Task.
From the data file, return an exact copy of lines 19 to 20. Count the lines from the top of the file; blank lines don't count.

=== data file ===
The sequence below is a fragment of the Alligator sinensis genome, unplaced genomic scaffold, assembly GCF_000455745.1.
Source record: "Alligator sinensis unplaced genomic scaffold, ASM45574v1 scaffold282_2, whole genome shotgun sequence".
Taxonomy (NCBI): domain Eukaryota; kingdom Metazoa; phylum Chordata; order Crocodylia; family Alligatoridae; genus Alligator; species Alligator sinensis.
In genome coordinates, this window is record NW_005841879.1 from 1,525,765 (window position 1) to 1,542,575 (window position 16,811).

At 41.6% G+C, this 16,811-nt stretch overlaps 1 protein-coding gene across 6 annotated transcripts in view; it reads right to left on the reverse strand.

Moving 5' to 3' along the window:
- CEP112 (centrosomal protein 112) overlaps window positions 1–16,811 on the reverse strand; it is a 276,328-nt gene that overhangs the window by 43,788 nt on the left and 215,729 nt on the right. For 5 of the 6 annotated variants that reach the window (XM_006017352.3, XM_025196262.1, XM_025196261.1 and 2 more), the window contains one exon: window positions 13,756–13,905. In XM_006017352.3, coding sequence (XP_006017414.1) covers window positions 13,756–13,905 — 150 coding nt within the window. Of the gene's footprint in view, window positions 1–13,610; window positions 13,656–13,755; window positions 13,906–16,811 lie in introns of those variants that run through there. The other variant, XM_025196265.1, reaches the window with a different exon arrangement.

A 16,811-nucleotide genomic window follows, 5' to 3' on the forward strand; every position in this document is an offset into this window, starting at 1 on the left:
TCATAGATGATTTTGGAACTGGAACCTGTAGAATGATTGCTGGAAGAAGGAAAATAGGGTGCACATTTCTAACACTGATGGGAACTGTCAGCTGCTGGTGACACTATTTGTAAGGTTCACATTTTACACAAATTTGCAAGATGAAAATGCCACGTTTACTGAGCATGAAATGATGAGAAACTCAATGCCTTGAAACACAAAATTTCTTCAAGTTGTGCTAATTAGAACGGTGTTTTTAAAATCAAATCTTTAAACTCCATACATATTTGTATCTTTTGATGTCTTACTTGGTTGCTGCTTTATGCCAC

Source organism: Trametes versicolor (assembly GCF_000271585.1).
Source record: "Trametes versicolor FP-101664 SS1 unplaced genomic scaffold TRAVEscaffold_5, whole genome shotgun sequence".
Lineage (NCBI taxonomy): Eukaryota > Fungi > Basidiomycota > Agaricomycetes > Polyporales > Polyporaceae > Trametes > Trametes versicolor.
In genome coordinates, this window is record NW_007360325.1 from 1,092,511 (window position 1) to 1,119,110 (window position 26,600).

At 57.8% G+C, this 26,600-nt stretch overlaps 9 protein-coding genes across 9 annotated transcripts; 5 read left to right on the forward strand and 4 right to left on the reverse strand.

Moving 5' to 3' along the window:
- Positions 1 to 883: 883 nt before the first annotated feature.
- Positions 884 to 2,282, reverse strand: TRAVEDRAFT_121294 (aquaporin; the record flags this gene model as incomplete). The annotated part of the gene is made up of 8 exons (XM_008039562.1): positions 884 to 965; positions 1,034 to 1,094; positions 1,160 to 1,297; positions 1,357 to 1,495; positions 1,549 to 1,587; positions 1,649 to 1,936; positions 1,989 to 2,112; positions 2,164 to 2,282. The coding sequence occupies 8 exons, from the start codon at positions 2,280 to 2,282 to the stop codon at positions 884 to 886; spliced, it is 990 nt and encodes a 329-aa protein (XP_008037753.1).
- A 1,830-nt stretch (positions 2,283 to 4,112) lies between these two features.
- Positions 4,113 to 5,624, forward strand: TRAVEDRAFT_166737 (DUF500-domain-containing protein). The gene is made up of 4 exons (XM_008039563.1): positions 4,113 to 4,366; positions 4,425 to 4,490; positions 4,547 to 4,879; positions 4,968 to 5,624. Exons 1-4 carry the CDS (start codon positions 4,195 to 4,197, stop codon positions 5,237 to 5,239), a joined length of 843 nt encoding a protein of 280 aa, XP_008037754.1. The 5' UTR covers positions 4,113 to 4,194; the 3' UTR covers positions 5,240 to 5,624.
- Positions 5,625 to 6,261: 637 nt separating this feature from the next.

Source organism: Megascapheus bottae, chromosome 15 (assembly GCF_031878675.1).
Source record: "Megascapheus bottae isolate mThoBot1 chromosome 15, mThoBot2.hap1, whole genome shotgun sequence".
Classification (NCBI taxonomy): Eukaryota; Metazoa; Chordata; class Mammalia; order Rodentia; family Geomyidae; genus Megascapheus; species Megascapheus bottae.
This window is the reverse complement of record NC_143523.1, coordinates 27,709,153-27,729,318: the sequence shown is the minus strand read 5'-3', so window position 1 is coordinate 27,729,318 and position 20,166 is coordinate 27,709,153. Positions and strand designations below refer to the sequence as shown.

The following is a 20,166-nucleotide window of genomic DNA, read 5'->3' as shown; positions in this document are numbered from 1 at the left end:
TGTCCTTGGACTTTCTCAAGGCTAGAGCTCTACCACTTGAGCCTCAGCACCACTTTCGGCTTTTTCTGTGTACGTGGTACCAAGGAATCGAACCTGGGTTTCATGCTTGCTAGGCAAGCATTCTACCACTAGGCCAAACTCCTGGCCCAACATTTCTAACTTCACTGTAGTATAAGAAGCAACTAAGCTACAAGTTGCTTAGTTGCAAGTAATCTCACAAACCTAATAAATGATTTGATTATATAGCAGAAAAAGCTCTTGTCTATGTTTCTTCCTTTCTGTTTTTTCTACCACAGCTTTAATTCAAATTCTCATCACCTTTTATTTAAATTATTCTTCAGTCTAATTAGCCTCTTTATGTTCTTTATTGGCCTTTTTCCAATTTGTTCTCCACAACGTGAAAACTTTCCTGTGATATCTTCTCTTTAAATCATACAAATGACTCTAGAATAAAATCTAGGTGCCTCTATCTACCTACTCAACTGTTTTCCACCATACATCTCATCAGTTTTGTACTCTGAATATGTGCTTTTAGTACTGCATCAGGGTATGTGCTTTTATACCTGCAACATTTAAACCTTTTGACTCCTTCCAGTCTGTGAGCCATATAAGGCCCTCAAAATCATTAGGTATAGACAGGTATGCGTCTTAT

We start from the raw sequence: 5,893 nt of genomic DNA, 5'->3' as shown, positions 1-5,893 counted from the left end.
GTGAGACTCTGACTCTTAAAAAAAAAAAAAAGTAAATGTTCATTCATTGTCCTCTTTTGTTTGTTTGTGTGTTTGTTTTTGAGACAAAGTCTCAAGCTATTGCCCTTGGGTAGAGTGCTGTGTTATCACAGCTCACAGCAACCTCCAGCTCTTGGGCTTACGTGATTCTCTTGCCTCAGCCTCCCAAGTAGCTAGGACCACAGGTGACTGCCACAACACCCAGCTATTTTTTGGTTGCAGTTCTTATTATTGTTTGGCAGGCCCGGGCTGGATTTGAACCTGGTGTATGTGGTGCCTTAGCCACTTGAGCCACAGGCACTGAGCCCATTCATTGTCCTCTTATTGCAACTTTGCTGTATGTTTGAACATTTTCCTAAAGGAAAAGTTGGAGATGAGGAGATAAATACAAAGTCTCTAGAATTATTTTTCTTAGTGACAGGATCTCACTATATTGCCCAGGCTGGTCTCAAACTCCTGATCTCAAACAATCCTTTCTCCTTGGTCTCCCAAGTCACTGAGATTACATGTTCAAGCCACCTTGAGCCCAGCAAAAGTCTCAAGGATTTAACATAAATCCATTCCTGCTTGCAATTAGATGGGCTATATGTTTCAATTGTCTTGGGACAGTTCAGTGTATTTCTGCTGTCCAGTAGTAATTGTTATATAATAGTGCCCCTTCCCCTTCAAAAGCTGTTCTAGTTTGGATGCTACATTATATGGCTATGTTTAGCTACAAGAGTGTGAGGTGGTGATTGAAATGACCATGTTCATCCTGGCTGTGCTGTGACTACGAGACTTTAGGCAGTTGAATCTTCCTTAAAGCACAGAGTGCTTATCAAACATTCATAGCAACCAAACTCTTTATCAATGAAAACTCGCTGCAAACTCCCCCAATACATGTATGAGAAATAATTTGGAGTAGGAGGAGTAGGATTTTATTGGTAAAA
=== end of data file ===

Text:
- Positions 4,113 to 5,624, forward strand: TRAVEDRAFT_166737 (DUF500-domain-containing protein). The gene is made up of 4 exons (XM_008039563.1): positions 4,113 to 4,366; positions 4,425 to 4,490; positions 4,547 to 4,879; positions 4,968 to 5,624. Exons 1-4 carry the CDS (start codon positions 4,195 to 4,197, stop codon positions 5,237 to 5,239), a joined length of 843 nt encoding a protein of 280 aa, XP_008037754.1. The 5' UTR covers positions 4,113 to 4,194; the 3' UTR covers positions 5,240 to 5,624.
- Positions 5,625 to 6,261: 637 nt separating this feature from the next.